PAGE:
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Five years into recovery, Dow companies squeeze workers as investors thrive

Michael Santoli
Michael Santoli
Five years into recovery, Dow companies squeeze workers as investors thrive

A recent flurry of four-figure staff reductions by American Express Co. (AXP), eBay Inc. (EBAY), Coca-Cola Co. (KO) and other Big Business stalwarts might seem at odds with the broader picture of a cash-rich Corporate America enjoying record profits and buoyant stock prices.

Yet there’s nothing novel about corporate prosperity coexisting with lean times for workers. In fact, most of the five-year economic expansion and corporate profit bonanza since late 2009 have come with only scant increases in headcount at the largest companies. 

As the chart shows, the 30 huge companies that comprise the Dow Jones Industrial Average have barely nudged their employee ranks higher, by 6.4% since the end of the recession in late 2009, according to data provided by Howard Silverblatt, chief index analyst for S&P Dow Jones Indexes.


Indeed, the number of people who work at these blue-chip firms, in aggregate, has been about static since the end of 2012, even as the U.S. economy has added more than three million net jobs. (Silverblatt notes that a geographic breakdown of these employees is hard to come by, so it could be that most or all of the slim growth in payrolls for the Dow 30 has gone overseas.)

Over the past five years, total profits of the current Dow 30 members surged by more than 42% through the end of 2014, to nearly $320 billion. This has driven the average annual profit per employee up by more than 34% since 2009, to $48,887. It hardly bears repeating that wages across the U.S. economy have barely grown at all in recent years beyond the general rate of inflation.

Most of the financial bounty from this corporate renaissance has gone to investors (and the top corporate executives who reap rewards from higher share prices).

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Dow 30 employees vs. profits

Not only have stock indexes soared some 200% since March 2009, but the big companies have placed shareholders first as they contemplate uses for their copious cash flows. Dividends paid by the Dow 30 are up better than 30% the past five years, according to FactSet.  

Doing more with less

There are a variety of forces pushing this trend, many of them underway for decades.

Two generations of corporate executives have been steeped in the productivity ethic, a constant imperative to do more with less, to substitute automation technology for human workers and to defend profit margins zealously even in flush times. Globalization brought new competitors and low-cost labor in other world regions.

One could defend these companies by noting that if they’ve managed record profits while keeping payrolls lean, it says they didn’t need to hire any more people after all.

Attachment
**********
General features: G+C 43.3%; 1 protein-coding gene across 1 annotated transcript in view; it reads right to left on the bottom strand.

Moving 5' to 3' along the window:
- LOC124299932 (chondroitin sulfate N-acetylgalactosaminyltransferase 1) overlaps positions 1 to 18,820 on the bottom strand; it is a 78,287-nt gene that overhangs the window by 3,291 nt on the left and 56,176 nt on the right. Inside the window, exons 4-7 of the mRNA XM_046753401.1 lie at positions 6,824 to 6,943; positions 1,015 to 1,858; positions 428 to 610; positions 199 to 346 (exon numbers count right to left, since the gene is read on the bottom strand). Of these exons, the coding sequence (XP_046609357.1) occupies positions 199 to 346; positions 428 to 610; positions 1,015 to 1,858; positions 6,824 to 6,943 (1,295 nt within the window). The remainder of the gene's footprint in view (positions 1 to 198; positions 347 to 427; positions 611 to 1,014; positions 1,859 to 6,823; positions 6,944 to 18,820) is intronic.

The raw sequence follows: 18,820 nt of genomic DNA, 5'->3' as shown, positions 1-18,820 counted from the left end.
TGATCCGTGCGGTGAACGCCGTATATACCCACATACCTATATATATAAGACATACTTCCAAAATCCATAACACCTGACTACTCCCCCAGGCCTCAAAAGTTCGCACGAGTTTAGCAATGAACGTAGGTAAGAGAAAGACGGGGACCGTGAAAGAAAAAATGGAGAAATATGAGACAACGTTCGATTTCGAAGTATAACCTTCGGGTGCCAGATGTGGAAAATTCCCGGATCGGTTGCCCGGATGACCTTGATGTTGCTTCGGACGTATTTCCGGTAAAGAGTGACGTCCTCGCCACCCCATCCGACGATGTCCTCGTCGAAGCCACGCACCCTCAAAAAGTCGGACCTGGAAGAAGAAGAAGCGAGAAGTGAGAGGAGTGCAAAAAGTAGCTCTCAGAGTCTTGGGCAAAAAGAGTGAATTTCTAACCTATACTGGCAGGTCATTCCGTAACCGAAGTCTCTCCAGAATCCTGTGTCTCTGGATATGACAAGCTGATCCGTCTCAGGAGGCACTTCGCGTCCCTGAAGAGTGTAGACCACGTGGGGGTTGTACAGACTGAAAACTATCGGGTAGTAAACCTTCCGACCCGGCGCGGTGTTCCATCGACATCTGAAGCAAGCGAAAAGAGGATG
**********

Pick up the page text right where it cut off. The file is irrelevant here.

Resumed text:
Meantime, the rapid ascendance of many young technology-centric companies has made paranoia a pervasive trait proudly adopted by CEOs and CFOs. Facebook Inc. (FB) is scarcely a decade old and is worth more than all but a dozen U.S. companies. The entrenched, mature companies that make up the Dow have come to expect to be “disrupted,” and so are loath to bulk up payrolls and are forever receptive to ideas about how to trim down.

Returning value to shareholders

Much has been said and written about the widespread worship of “shareholder value maximization,” a creed that has spread from academia through the corporate ranks, distilling executives’ jobs to enriching equity owners. There is a spirited debate about whether this ethic is constructive, or perhaps gone too far for everyone’s good.

The particular nature of this recovery following the Great Recession also has plenty to do with the skimpy rewards reserved for workers. Economic growth has been slow, staccato and fragile as an over-indebted world struggles to lift demand for goods as developed nations age.
 
Ultra-cheap debt-financing rates have boosted financial markets and fattened corporate profit margins, yet absolute revenue growth has been tepid, sapping executive confidence in the growth outlook and leaving them hesitant to expand.

If there’s a bright side for the working American, it’s that this trend is showing some tentative signs of having peaked.

The job market has tightened enough that glimmers of wage growth have been intermittently visible. Cheaper gasoline helps households far more than it does companies, and some big businesses linked to the energy game will be hurting. There’s been a recent – and arguably belated – surge in consumer confidence even as global financial turmoil puts investors on edge.

Put together, these are hints that we might be in for a phase when Main Street has it a bit better than Wall Street, after several years of the reverse being true.